“We were in the kitchen. I took my usual place at the sink to wash the dishes for the third time that day and she took her usual place at my feet.
This happens a lot.
‘Hop out of the kitchen,’ is said almost as many times as ‘Mama’ in a day. If you know, you know that’s a LOT.
But on slower days, we don’t have the same rules. Hence why it’s continuously broken. Meh.
She was playing with a stuffed dog by now and dropped it, right as I pulled the built-in bin out of its place to tip some food waste in. This blocked her from retrieving her dog.
‘Mom, watch out!’ she yelled. ‘Now I can’t get my dog!’
If I’m completely honest, my brain registered she was there but I didn’t value her play. I figured she could wait a second.
‘Oh,’ I said. ‘Whoops! That was my mistake. I’m sorry. I’ll make sure I look next time. Silly mama.’
She was quiet for a moment. A grin spread across her face as perfectly as I spread Vegemite.
And in her perfect three-year-old mannerism she said, ‘Mom, that was a big mistake, wasn’t it?’ A statement, not a question. You can hear the delight from where you stand.
‘Yes, sweets. I made a mistake. Thanks for being patient.’
‘Mom, you always make mistakes, don’t you?’ Again, a statement, not a question.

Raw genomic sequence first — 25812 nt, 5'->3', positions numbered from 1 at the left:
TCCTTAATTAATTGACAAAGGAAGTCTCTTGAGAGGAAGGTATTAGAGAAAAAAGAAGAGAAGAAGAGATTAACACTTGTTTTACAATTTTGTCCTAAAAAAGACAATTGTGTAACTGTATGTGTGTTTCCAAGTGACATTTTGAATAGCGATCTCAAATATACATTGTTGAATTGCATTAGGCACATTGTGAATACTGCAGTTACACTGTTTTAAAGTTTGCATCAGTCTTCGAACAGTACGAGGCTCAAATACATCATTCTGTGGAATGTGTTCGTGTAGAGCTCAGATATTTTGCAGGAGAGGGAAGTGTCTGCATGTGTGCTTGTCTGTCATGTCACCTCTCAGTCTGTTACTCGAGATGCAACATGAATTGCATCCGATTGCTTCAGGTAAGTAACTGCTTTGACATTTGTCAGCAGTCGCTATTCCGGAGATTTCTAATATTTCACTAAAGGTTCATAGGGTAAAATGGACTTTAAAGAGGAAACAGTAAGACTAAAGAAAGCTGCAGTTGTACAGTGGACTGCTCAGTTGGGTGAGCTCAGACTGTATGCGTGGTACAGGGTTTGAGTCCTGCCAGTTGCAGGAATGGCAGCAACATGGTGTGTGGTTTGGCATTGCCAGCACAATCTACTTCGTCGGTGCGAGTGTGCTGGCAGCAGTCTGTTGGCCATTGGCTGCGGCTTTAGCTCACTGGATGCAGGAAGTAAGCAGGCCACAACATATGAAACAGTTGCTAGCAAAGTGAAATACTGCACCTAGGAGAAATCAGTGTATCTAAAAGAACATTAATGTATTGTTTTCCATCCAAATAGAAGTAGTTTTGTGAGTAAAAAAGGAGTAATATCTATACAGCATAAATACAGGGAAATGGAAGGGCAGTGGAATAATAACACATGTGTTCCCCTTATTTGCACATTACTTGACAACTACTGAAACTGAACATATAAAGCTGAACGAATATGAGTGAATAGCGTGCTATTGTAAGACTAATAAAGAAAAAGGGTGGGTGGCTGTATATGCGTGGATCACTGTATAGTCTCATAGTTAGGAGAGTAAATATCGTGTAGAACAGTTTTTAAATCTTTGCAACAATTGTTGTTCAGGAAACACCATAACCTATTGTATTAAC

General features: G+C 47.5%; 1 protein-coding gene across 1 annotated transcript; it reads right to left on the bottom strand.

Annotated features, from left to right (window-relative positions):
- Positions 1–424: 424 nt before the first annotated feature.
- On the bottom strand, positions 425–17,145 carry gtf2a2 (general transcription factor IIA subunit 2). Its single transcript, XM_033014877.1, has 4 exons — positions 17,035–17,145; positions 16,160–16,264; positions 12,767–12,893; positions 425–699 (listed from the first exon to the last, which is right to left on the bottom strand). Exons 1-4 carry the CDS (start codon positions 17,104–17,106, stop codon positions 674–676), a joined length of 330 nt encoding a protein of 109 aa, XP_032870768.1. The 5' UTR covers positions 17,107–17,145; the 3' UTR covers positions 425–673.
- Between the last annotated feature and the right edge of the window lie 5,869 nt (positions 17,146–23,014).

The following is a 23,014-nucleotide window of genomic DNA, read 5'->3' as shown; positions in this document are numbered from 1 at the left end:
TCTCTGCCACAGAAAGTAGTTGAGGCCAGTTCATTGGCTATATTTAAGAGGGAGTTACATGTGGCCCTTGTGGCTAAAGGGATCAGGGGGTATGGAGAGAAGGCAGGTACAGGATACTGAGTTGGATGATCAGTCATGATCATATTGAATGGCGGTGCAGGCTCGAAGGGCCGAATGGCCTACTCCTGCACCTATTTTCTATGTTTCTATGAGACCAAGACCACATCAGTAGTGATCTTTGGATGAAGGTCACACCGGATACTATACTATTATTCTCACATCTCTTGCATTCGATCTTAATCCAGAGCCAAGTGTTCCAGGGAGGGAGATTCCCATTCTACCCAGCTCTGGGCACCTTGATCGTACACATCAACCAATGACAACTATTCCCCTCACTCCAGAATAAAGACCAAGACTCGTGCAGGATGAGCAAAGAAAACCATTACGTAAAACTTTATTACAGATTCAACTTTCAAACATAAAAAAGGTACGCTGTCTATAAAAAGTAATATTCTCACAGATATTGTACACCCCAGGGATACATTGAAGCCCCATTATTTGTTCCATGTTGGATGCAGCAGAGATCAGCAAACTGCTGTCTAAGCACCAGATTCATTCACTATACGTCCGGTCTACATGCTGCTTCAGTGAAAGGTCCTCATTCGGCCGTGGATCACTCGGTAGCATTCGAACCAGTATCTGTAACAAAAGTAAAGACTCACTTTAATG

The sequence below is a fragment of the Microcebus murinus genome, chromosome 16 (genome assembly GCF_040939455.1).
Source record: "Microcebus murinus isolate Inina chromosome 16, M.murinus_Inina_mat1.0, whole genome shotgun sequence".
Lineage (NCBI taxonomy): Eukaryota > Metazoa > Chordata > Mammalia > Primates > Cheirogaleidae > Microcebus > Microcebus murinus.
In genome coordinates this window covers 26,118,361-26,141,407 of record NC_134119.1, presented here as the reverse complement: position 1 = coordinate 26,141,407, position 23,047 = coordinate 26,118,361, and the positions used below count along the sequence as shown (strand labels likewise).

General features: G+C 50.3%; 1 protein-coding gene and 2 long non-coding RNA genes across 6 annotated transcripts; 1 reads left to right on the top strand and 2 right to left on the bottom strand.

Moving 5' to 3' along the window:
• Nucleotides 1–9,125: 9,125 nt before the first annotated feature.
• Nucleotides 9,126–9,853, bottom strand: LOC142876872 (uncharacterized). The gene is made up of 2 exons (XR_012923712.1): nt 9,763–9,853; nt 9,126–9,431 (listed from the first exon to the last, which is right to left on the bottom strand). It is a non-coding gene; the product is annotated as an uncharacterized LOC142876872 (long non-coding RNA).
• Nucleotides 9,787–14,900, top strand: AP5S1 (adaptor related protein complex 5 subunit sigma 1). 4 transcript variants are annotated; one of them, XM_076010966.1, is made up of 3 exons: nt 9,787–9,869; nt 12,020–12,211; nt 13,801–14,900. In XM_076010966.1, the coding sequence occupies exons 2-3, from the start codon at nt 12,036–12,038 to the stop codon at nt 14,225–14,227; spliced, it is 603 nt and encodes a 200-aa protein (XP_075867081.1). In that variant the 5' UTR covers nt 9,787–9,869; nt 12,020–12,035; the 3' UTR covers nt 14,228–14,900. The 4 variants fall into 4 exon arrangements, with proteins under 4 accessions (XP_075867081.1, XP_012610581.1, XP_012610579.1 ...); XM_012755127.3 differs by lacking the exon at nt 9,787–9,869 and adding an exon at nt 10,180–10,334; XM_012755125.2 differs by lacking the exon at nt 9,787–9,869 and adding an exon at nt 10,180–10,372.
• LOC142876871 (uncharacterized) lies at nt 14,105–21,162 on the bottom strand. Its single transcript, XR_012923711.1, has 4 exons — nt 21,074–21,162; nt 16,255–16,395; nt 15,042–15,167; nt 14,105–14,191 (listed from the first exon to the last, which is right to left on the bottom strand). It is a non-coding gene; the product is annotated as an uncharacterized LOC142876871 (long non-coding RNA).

‘Yes, everyone makes mistakes.’
For the next ten minutes, no matter what we were doing, the conversation continued. We watered the plants, we put the washing away, we played – it went on.
I resisted the urge to chuckle. Surprisingly, there was zero urge to close this either.
I thought, ‘Let her milk this.’ How often do we demonize small mistakes of children? How often do we have unattainable expectations of our children? Allow her to stand in her own power.
Reverse the lens. This is so important.
When they are older and we sit around having a beer or cup of tea together and they say, ‘Mom, remember that day you messed up?’
And I’ll say, ‘Which one?’
Because I don’t need to hide behind perfectionism in parenting. I need to connect. And sometimes, when giving your whole heart, you’re not always going to give it perfectly.
But you will give it passionately.”
This story was submitted to Love What Matters by Zelma of The Postnatal Project. You can follow her journey on Instagram and her website. Submit your own story here, and be sure to subscribe to our free email newsletter for our best stories, and YouTube for our best videos.
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